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Hi!  I'm a documentary filmmaker and would like to know more about the weather in February/March/April 1945, but at this moment I am particularly interested in the weather on February 4, 1945.   Do you know how I would find the temperature for that morning and the following days?  

Many thanks,

 

Stacey Fitzgerald 

www.rememberravensbruck.com

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Posted (edited)
4 hours ago, Sfitz said:

Hi!  I'm a documentary filmmaker and would like to know more about the weather in February/March/April 1945, but at this moment I am particularly interested in the weather on February 4, 1945.   Do you know how I would find the temperature for that morning and the following days?  

Many thanks,

 

Stacey Fitzgerald 

www.rememberravensbruck.com

Hi Stacey. For the UK, it was an exceptionally mild period.

You could try the Met Office digital library

https://digital.nmla.metoffice.gov.uk/deliverableUnit_bc9ee38f-94dd-4923-977a-8619d32c2f2b/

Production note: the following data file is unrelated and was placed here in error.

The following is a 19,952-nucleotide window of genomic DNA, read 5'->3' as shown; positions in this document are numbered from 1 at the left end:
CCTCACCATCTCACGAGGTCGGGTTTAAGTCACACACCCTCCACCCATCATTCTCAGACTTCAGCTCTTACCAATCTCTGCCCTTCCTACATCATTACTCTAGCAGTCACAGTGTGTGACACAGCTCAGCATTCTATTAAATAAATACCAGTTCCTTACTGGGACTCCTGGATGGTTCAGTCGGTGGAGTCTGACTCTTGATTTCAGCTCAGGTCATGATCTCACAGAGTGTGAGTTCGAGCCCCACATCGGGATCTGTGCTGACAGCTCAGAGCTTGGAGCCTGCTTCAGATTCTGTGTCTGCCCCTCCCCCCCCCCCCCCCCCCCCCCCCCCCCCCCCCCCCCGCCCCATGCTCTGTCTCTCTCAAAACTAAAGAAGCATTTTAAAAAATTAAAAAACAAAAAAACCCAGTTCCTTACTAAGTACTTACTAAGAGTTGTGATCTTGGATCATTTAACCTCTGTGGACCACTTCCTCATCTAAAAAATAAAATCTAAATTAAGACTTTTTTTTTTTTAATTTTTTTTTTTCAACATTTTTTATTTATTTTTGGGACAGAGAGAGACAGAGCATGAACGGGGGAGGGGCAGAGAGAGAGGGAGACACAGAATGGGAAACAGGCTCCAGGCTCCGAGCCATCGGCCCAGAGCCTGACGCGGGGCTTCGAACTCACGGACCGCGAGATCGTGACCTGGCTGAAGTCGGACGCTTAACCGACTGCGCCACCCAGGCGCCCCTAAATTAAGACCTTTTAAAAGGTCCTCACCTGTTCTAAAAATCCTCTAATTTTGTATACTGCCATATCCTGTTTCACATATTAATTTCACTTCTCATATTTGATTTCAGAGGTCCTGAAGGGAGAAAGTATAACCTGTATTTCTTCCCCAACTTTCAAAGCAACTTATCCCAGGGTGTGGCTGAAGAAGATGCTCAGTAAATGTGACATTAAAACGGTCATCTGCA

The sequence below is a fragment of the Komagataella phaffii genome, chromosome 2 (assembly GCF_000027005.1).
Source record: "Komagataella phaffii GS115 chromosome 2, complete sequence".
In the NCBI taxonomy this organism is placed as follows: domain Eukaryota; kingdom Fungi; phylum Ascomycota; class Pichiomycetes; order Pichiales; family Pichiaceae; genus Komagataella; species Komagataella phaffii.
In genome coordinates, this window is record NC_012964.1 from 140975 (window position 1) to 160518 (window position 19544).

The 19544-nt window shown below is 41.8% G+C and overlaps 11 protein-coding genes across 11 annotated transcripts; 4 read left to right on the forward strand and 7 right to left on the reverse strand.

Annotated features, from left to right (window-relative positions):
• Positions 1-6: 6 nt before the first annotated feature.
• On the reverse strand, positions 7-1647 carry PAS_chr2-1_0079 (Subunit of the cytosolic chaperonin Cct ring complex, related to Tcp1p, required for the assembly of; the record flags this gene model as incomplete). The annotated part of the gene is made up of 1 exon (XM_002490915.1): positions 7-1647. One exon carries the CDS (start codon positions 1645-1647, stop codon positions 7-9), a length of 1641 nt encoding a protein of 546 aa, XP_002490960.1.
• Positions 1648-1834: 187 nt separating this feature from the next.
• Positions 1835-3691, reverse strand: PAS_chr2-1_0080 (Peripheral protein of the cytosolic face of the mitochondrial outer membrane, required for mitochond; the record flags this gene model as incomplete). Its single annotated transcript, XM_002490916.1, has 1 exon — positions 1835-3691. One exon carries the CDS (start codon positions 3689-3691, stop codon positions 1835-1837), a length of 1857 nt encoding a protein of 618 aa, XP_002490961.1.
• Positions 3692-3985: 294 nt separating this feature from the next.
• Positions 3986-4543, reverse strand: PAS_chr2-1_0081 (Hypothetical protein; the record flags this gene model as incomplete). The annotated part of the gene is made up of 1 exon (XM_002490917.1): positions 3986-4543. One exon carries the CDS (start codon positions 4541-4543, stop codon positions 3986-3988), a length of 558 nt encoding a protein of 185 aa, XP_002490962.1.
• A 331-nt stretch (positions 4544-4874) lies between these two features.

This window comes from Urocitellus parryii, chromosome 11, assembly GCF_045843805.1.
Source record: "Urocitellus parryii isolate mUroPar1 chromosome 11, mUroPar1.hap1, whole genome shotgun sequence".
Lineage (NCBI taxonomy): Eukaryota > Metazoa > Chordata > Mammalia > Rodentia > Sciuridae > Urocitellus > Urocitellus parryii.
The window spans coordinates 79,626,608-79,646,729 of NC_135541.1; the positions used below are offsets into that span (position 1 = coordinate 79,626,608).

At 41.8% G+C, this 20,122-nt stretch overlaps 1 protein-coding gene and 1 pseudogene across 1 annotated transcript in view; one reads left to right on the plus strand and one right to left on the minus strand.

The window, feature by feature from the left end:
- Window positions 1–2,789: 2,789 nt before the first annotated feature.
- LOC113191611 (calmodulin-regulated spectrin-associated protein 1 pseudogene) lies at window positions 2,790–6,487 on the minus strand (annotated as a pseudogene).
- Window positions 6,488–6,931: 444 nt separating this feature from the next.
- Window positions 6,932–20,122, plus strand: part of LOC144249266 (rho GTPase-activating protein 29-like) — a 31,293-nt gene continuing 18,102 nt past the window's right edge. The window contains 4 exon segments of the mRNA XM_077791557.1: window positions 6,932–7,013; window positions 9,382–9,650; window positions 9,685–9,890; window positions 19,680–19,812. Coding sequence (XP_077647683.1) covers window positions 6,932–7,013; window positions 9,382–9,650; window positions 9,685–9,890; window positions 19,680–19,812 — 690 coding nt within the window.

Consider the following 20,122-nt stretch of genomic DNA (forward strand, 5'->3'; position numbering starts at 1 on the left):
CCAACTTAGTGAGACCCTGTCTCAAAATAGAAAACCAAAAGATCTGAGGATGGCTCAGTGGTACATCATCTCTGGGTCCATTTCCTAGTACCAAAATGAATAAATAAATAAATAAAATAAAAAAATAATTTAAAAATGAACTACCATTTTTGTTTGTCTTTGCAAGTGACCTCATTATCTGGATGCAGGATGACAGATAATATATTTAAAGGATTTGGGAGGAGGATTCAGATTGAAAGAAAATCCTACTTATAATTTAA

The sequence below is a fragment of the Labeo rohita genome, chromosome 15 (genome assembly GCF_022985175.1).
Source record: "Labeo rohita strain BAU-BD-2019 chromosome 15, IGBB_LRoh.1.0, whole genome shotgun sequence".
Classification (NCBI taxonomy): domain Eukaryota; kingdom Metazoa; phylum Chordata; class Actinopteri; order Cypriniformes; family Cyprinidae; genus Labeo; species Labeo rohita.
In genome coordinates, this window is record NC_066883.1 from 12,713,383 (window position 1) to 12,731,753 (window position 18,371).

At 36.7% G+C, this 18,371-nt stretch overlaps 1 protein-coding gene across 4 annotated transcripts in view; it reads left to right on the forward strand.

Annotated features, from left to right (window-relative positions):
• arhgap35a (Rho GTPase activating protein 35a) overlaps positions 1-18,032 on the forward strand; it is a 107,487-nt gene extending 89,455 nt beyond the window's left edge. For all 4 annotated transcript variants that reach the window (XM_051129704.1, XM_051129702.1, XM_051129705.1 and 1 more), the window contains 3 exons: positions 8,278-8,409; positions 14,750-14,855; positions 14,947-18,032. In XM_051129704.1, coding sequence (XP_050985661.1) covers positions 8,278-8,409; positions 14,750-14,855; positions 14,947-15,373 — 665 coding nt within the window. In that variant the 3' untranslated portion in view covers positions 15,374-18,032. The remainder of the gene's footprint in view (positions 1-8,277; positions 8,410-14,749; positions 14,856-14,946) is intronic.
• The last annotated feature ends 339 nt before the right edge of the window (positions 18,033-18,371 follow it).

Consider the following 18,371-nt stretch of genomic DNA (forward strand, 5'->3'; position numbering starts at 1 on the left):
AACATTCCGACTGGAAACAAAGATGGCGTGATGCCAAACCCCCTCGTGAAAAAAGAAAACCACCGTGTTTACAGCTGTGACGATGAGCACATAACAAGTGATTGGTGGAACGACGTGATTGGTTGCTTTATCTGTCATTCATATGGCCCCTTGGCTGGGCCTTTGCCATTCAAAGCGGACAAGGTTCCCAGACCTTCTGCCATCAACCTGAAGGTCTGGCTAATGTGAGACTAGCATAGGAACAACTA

https://digital.nmla.metoffice.gov.uk/digitalFile_3b68dfae-db40-4c08-81c6-849be7f8e05e/

 

Edited by Weather-history

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On 04/12/2006 at 22:06, cheeky_monkey said:

The sudden thaw of early feb 1945...brought the red armies advance on berlin to a shuddering halt..and prolonged the war in europe by anotha 3 months..and thus strengthed the allied position in europe during the cold war and possible prevented a later world war 3 had the russians reached the rhine in 1945..dont you know!

The carving up of Europe after WW2 was decided by a series of Summits,in fact the Yalta summit was taking place at this exact time.I don't think this weather had any bearing on the outcome of any border.

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On 21/07/2019 at 11:48, hillbilly said:

The carving up of Europe after WW2 was decided by a series of Summits,in fact the Yalta summit was taking place at this exact time.I don't think this weather had any bearing on the outcome of any border.